Saturday, 15 March 2014

The Last Enemy

...I closed in to 200 yards, and from slightly to one side gave him a two-second burst: fabric ripped off the wing and black smoke poured from the engine, but he did not go down. Like a fool, I did not break away, but put in another three-second burst. Red flames shot upwards and he spiralled out of sight. At that moment, I felt a terrific explosion which knocked the control stick from my hand, and the whole machine quivered like a stricken animal. In a second, the cockpit was a mass of flames: instinctively, I reached up to open the hood. It would not move. I tore off my straps and managed to force it back; but this took time, and when I dropped back into the seat and reached for the stick in an effort to turn the plane on its back, the heat was so intense that I could feel myself going. I remember a second of sharp agony, remember thinking 'So this is it!' and putting both hands to my eyes. Then I passed out...
It was whilst on the Isle of Wight that I was first captured by this paragraph. We had taken shelter from a seemingly never ending downpour in St. James church and after musing on the musty architecture and admiring the pungent fresh flower displays, it was time to move on to the secondhand book box nestled beside the pews, which, if I am honest had been on my mind from the moment we pushed open the heavy church door. I rifled through the books hoping yet again to find something interesting and I was not disappointed, this time it came in the form of a tattered, dusty, sweet smelling, little blue book with the biblical sounding title 'The Last Enemy', I opened to the Proem and read the words above. I was sold. I paid my 25p and we left the church, just as the sun began to shine for the first time that day.

I spent the rest of my all to brief time on the island immersed in this little books pages, amazed that I had never heard of this book or its author Richard Hillary before, and feeling so lucky to have found it. I was even more smitten when I spotted a inscription in the front few pages, from a Daddy to his son in 1943, I wonder if the unnamed son was also in the RAF, or perhaps it was in fact Daddy who was protecting the skies.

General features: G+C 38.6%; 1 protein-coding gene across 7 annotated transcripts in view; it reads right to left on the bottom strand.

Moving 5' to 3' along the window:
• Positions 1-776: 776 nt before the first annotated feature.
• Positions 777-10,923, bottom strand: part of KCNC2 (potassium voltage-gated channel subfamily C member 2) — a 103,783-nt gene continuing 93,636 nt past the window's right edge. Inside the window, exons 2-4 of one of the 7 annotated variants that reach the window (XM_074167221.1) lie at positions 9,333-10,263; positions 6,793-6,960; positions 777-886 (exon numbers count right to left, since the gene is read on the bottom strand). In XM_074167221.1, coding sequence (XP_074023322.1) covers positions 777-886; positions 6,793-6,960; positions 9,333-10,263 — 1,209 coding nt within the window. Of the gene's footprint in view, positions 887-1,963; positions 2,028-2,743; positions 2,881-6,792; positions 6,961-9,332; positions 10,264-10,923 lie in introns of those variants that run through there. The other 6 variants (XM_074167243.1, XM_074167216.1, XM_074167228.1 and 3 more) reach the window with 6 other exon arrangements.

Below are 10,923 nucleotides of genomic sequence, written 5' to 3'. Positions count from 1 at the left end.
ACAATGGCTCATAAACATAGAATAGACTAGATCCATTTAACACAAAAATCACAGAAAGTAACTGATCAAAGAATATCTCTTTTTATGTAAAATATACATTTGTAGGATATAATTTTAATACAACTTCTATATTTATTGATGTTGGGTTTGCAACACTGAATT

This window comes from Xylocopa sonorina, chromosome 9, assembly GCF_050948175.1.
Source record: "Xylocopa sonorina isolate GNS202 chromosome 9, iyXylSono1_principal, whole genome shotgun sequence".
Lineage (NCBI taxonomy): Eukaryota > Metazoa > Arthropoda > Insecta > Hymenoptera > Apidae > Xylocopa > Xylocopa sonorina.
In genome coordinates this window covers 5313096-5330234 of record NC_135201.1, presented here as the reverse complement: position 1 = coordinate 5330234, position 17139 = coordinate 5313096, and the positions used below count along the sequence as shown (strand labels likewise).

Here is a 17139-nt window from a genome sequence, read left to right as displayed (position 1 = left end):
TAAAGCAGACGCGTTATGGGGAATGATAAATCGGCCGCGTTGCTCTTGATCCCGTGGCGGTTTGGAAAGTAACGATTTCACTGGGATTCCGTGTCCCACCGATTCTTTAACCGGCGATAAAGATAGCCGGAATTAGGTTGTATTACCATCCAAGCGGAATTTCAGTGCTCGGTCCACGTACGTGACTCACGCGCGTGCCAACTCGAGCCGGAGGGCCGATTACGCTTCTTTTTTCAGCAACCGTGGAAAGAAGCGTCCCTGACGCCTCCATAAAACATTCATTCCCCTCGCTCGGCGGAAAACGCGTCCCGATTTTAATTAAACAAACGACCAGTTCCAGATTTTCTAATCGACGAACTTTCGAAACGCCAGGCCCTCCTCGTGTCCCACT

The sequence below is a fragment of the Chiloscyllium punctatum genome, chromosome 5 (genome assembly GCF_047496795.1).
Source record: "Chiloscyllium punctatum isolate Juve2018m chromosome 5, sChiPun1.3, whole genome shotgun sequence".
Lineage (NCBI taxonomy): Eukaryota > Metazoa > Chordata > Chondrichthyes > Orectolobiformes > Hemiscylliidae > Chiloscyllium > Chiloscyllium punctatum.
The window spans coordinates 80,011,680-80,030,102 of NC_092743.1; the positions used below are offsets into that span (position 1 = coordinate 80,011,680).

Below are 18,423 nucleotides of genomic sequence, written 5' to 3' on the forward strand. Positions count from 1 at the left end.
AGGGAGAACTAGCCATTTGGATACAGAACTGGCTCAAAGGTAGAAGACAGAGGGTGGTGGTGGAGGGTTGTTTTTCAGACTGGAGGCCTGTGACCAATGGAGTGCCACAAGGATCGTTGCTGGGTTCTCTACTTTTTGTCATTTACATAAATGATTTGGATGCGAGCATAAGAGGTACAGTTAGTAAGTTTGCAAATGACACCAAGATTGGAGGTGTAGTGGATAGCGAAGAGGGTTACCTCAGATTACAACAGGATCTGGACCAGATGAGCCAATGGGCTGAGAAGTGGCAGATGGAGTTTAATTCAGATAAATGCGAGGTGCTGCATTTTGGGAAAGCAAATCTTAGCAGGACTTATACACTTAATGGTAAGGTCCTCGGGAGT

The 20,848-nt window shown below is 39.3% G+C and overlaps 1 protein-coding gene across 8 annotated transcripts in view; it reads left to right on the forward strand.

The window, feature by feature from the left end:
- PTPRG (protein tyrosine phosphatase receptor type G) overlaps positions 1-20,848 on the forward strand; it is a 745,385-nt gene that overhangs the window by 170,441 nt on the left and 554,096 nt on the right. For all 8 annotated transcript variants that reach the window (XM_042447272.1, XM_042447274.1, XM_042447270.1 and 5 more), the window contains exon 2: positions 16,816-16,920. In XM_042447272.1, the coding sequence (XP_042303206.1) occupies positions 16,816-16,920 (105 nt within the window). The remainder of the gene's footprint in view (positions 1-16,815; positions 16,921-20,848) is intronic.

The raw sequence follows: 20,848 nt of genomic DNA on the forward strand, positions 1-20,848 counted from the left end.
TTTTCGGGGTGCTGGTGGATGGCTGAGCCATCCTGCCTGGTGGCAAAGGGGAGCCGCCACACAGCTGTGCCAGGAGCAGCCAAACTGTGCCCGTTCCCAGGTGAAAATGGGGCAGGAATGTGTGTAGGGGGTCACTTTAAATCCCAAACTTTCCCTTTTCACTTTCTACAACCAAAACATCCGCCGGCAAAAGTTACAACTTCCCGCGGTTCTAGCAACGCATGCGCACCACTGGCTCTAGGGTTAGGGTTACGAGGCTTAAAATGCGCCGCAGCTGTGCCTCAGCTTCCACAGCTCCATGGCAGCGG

After the captivating Proem, the book becomes an autobiographical novel which is broken into two parts. Book one begins with the authors charmed days rowing and occasionally studying at Oxford, his joining the Oxford University Air Squadron, his subsequent RAF training and deployment to 603 City of Edinburgh squadron to fly spitfires, up until him being shot down. Book two focuses on life after, his rehabilitation and the pioneering work of his surgeon Archibald McIndoe to repair his fire ravaged body, his coming to terms with life as it will now be and his realisation that some of his firm held beliefs are no longer sustainable and that some of his actions and the treatment of his friends in the past begin to haunt him.

The Last Enemy is not your archetypal war hero story there is a lot of honesty amongst the moments of bravado. Hillary's is a young man, obsessed with the rather un-English desire for self analysis, which at times does make him seem arrogant, he likes to goad his friends in to debates and is frustrated by those who don't react to his intellectual taunting. But there is something about his unsentimental approach to life, the war and even the deaths of those close to him, which makes the descriptions all the more memorable. 

Immediately that I finished reading, I wanted to know what had happened to Hillary after publishing his book. If I had been able to, I am sure I would have looked online whilst I was reading such was my curiosity, thankfully my parents lack of modernity saved me from myself, so it was not until I returned home that I was able to discover the true sadness of his story. 

Richard Hope Hillary
Born 20th April 1919 Australia